Do you experience the unpleasant feeling of having the last meal you ate come back to your throat? Or do you feel a painful, uncomfortable, burning sensation in your chest? If these symptoms are common with you, then you probably have heartburn. Heartburn is that feeling you get when what you have in your stomach (usually meal) comes up to the esophagus and toward the mouth. You can easily deal with this condition with effective home remedies for heartburn, but first, we need to discuss other equally important aspects of heartburn.
Table of Contents
You will learn the following from this post:
- Meaning of heartburn
- Heartburn vs GERD
- Heartburn natural remedies
What is Heartburn?
Another name for heartburn is acid reflux. According to Medical News Today, acid reflux occurs when acid climbs from the stomach up to the esophagus, threatening to come out through the mouth. Various situations can cause heartburn, and it tends to affect such people as those who have asthma, overweight people, and pregnant women. In addition, if you frequently experience heartburn, you may have GERD (gastroesophageal reflux disease), resulting in complications in the long run. Therefore, anyone experiencing the symptoms of heartburn should immediately inform their doctor about it.
Once you have eaten that meal, your body is supposed to do the processing, leaving you with only the memory of the excellent food you ate. But heartburn usually brings back the details of the food by bringing its acid back to your throat.
Your esophagus is the tube that links your mouth to your stomach, and the job of this esophagus is to push food down to your stomach. As soon as the food reaches your stomach, enzymes and acids start breaking it down for the digestion process to occur. The acids in the gut are pretty potent, and your stomach lining has a way of protecting your stomach against the toxicity of that acid. However, when heartburn occurs, some of the acids that are supposed to remain in the stomach climb back up into the esophagus, and it is that acid that gives you that burning sensation you feel afterward.
Heartburn vs GERD
Frequent cases of heartburn can become a severe issue. If your heartburn comes two or more times each week, you may be suffering from GERD, a more severe condition. Gastroesophageal reflux disease is a health condition where frequent exposure of the throat to stomach acid can cause irritation and damage the esophagus. Over time, such exposure can result in problems like difficulty in swallowing. Almost 50 percent of Americans experience symptoms of GERD, but you can improve the condition with lifestyle changes and effective home remedies for heartburn.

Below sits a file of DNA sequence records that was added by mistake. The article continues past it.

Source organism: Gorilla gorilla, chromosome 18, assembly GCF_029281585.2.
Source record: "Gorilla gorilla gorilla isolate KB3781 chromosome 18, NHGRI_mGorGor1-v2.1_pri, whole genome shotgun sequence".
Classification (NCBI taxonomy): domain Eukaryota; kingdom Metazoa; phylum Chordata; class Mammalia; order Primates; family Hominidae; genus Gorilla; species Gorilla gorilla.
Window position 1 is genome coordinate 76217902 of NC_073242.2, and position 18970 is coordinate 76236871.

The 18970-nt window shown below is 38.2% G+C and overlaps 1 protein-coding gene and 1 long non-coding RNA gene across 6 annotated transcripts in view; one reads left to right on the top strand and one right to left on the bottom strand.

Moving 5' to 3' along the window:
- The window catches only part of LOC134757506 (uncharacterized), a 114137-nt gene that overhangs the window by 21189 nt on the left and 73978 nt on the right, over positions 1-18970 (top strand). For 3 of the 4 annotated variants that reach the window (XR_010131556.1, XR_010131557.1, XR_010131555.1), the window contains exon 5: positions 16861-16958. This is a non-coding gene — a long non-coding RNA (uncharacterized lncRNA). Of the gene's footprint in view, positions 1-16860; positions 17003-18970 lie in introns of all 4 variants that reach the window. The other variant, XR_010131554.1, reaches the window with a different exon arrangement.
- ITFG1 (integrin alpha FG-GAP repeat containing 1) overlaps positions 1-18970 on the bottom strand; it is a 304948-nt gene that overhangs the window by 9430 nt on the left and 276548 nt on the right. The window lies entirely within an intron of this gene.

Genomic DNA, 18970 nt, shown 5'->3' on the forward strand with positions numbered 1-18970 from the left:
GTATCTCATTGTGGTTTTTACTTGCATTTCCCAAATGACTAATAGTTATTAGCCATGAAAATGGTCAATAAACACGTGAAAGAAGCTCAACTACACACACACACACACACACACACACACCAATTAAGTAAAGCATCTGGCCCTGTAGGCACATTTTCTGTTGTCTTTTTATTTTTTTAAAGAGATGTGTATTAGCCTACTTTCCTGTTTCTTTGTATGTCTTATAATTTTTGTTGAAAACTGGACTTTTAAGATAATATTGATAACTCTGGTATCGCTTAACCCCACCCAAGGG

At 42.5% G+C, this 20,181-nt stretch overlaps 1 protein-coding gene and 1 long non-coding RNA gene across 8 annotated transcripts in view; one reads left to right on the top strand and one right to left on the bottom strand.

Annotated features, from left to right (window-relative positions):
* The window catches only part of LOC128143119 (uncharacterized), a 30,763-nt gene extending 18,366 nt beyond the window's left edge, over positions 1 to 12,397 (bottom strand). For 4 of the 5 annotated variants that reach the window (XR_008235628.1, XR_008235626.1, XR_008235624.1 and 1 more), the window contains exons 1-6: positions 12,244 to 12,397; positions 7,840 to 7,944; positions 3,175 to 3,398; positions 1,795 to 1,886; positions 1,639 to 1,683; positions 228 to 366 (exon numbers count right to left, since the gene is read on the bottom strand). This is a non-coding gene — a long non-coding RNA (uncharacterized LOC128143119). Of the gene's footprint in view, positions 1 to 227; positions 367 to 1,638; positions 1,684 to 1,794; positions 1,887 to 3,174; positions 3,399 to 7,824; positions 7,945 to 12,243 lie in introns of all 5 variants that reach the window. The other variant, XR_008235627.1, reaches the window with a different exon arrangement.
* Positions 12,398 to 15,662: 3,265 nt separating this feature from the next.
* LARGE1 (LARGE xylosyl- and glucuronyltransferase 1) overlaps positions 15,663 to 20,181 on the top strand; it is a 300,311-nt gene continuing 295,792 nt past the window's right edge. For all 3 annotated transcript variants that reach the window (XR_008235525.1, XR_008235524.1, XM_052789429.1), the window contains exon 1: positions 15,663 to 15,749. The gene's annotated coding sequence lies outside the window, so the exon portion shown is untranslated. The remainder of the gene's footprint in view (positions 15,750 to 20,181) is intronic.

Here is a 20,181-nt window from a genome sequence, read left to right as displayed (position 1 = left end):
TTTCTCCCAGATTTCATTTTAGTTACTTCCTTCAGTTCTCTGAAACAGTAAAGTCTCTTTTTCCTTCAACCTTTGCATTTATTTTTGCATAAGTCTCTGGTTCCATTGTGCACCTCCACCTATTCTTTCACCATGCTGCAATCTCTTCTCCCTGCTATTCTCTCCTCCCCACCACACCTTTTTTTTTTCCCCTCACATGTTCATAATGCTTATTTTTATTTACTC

GERD is a condition defined by the improper functioning of the sphincter that exists between the stomach and esophagus, which makes the contents of the stomach climb up into the espophagus. Heartburn is a leading symptom of this chronic condition. Still, other symptoms associated with GERD include an uncomfortable feeling of fullness after dinner, a sense of a lump in the throat, erosion of the teeth enamel, bad breath, unexplained chest pain, asthma, difficulty or painful swallowing, frequent clearing of the throat, chronic coughing, hoarseness, and persistent sore throat. In addition, a persistent GERD left untreated can lead to more harmful diseases like esophageal cancer, Barrett’s esophagus, and esophagitis.
Consult your physician or doctor if you experience any of the above symptoms of GERD. GERD treatment is usually more complex than acid reflux that effective home remedies for heartburn can easily control. Therefore, treatment for GERD will most likely require prescription medicines. If you infrequently experience heartburn, usually only after specific triggers, and you are not feeling the other symptoms of GERD, then you are most likely having bouts of heartburn. However, your doctor is the best professional to decide what you really have.
Prescription Medications for GERD
There are two categories of medications that can suppress the production of acid. Histamine-2 receptor antagonists (H2RAs) are effective for blocking the effect of histamine, which is responsible for stimulating specific cells that produce acid in the stomach, including nizatidine, famotidine, ranitidine, and cimetidine. Proton pump inhibitors (PPIs) function by blocking an enzyme that may cause acid secretion, including dual delayed-release dexlansoprazole, pantoprazole magnesium, rabeprazole, esomeprazole, pantoprazole sodium, lansoprazole, and omeprazole.